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Case Study: InSQL to PI Migration

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This case study describes the process, the challenges and the outcomes of a historical data migration project. This project consisted of migrating data from two Wonderware (Industrial SQL) Historians to a single OSISoft PI Historian. The PI Historian had replaced the InSQL Historians, but this resulted in valuable historical data being split across three historians. By migrating the historical data from the two InSQL Historians to the PI Historian, all the historical data became available in the PI Historian, and the two InSQL Historians could be decommissioned.
We will refer to the 2 InSQL Historians as ‘InSQL 1’ and ‘InSQL 2’. These two historians had the following properties:


InSQL 1:Time span: 4 year and 7 months.No. of Tags: approx. 23 000.InSQL 2: Time span: 1 years and 11 months.No. of Tags: approx. 40 000.
The InSQL Historians not only overlapped in time, but also had common tags which extracted their data from the same source. The tags in the PI Historian are a superset of th…

Outsourcing the Migration of Plant History

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When an organisation makes a decision to introduce a different Plant Data Historian the requirement to retain visibility and access to existing historical data can be a challenge. There might be multiple years’ worth of valuable plant data associated with the legacy Plant Data Historian which somehow needs to be migrated to the new Plant Data Historian.
Typically the same or a similar tag set is established on the new Data Historian and plant data will start to be recorded in the new system. There might be a switch over period where both the old and new systems each record data until the Plant is convinced that the new system is fully commissioned. All reports and web-portal views will now reference the new Plant Data Historian. Data migration is typically done in one or two tranches and the legacy Data Historian is finally decommissioned and all costs associated with its maintenance cease.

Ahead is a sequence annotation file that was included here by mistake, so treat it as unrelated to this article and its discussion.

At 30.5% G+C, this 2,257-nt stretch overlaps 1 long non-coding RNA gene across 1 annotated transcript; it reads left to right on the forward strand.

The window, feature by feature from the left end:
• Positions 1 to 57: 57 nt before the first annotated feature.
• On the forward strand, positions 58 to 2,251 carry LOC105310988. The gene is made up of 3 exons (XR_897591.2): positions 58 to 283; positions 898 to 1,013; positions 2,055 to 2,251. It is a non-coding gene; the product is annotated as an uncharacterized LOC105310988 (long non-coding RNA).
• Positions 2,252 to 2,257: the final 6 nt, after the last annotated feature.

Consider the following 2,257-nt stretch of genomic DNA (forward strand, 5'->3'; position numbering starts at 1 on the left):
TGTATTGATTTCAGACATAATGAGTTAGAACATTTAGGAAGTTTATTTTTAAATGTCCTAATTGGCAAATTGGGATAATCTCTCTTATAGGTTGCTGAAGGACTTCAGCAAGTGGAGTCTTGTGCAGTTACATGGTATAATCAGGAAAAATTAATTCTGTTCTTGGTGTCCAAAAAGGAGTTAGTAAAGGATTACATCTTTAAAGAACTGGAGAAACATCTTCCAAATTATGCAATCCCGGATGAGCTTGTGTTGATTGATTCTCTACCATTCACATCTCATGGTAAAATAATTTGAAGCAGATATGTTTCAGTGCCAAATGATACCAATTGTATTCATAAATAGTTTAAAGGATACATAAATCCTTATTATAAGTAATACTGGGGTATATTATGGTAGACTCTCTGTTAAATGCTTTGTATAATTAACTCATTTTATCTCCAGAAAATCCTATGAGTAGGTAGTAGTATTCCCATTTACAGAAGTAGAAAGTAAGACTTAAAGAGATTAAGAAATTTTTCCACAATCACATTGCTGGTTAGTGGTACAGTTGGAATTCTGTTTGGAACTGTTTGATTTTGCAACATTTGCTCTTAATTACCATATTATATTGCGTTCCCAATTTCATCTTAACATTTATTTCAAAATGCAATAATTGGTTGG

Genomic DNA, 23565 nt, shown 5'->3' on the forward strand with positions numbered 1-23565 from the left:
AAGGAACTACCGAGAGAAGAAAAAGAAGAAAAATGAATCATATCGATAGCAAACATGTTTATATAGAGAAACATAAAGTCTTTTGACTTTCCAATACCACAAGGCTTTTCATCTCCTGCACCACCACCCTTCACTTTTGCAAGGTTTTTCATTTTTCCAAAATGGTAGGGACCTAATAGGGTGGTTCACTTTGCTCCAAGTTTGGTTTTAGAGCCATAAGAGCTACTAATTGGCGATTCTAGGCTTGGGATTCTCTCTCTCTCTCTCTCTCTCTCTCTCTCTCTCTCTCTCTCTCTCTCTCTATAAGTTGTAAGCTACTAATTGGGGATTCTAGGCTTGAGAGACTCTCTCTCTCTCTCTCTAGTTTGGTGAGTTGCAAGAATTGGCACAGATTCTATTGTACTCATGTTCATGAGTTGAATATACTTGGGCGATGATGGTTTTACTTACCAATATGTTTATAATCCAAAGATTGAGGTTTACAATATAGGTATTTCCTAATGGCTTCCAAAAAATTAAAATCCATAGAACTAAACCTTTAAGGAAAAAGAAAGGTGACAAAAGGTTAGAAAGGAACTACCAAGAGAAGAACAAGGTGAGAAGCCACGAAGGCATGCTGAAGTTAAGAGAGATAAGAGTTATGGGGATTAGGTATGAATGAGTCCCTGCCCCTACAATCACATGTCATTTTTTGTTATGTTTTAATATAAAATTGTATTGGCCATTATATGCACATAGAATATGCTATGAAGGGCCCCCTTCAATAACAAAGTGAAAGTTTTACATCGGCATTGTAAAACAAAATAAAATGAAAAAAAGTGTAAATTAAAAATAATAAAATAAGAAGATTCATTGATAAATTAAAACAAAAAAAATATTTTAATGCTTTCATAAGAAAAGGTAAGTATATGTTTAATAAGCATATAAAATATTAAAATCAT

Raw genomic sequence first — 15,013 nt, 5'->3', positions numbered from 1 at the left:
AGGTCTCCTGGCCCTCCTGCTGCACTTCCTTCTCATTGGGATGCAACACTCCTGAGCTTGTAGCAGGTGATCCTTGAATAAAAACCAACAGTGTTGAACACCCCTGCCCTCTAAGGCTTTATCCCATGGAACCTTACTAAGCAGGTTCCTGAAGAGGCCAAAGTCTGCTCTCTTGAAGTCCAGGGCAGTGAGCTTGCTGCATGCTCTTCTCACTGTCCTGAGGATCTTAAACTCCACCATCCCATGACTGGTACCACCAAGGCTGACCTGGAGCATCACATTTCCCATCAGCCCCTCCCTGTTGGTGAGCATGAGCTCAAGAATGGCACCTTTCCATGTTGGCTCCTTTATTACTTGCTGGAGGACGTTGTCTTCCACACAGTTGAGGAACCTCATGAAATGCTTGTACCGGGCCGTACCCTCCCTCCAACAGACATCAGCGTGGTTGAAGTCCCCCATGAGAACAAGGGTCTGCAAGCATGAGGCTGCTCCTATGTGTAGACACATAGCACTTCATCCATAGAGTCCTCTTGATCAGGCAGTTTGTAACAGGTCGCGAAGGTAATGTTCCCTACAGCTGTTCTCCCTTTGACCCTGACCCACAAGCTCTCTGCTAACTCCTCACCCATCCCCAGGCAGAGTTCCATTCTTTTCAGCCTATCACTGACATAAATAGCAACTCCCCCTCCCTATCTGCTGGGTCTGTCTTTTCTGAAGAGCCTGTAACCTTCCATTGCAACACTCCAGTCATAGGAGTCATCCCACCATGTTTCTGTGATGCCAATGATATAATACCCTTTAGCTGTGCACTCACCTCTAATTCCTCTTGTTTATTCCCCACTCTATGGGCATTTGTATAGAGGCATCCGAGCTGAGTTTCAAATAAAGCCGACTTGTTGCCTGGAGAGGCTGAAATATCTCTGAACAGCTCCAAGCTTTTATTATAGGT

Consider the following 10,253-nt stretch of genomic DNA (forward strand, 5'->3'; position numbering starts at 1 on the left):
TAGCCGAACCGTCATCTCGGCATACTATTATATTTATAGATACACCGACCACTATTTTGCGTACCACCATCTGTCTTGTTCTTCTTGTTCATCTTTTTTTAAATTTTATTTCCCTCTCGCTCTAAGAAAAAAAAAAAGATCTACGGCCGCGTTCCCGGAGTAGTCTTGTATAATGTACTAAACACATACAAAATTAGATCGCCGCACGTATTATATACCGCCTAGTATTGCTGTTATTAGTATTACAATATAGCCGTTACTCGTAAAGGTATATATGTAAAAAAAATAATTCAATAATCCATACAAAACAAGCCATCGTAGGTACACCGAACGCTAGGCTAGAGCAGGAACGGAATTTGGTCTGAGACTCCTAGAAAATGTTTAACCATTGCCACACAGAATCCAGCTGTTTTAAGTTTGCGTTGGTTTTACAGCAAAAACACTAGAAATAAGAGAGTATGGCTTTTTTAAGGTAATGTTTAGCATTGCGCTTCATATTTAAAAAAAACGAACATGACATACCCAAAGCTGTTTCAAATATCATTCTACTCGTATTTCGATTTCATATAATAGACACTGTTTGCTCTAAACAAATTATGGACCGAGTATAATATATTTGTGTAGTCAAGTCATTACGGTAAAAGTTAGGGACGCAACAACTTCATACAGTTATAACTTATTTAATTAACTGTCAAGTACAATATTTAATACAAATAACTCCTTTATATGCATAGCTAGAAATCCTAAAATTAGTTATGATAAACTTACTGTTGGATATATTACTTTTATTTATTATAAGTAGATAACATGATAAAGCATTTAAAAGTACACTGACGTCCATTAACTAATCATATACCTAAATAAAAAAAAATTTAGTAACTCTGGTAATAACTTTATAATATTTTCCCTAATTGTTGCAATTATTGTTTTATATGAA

In our experience the users of plant data are not empowered to attempt this onerous task on their …

Migrating Historical Data between Historians

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Organisations that wish to change the data Historian they use are often faced with the challenge of what to do with the data contained in the existing historian. Simply powering the old historian server off is usually not a viable option, and maintaining two parallel systems introduces additional complexity and cost. Clearly, migrating the data in the existing system to the new system is the preferred route, but when large quantities of data are involved over extended time periods, this is not as straight forward as it may appear.

Historians often include tools such as an OLEDB client that can be used to import data from other OLEDB-compliant sources. These tools are usually fairly limited, single query-based affairs that return and insert data in large lumps and tend to be slow given the quantity of data queried.  Also, the data is inserted blindly into the new historian, without providing any way of validating the inserted data, bar manually eye-balling trends of the inserted data on…

IDX 8 Tag Manager - Managing the unmanagable?

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Tag management of real-time data systems can prove challenging. As an industrial IT company we frequently come across the problem where tags need to be migrated from one system to another or where tags need to be synchronised and maintained between systems including historians. Generally, this ends up being a manual process, often involving Excel and much diligence and patience of the maintainer’s behalf.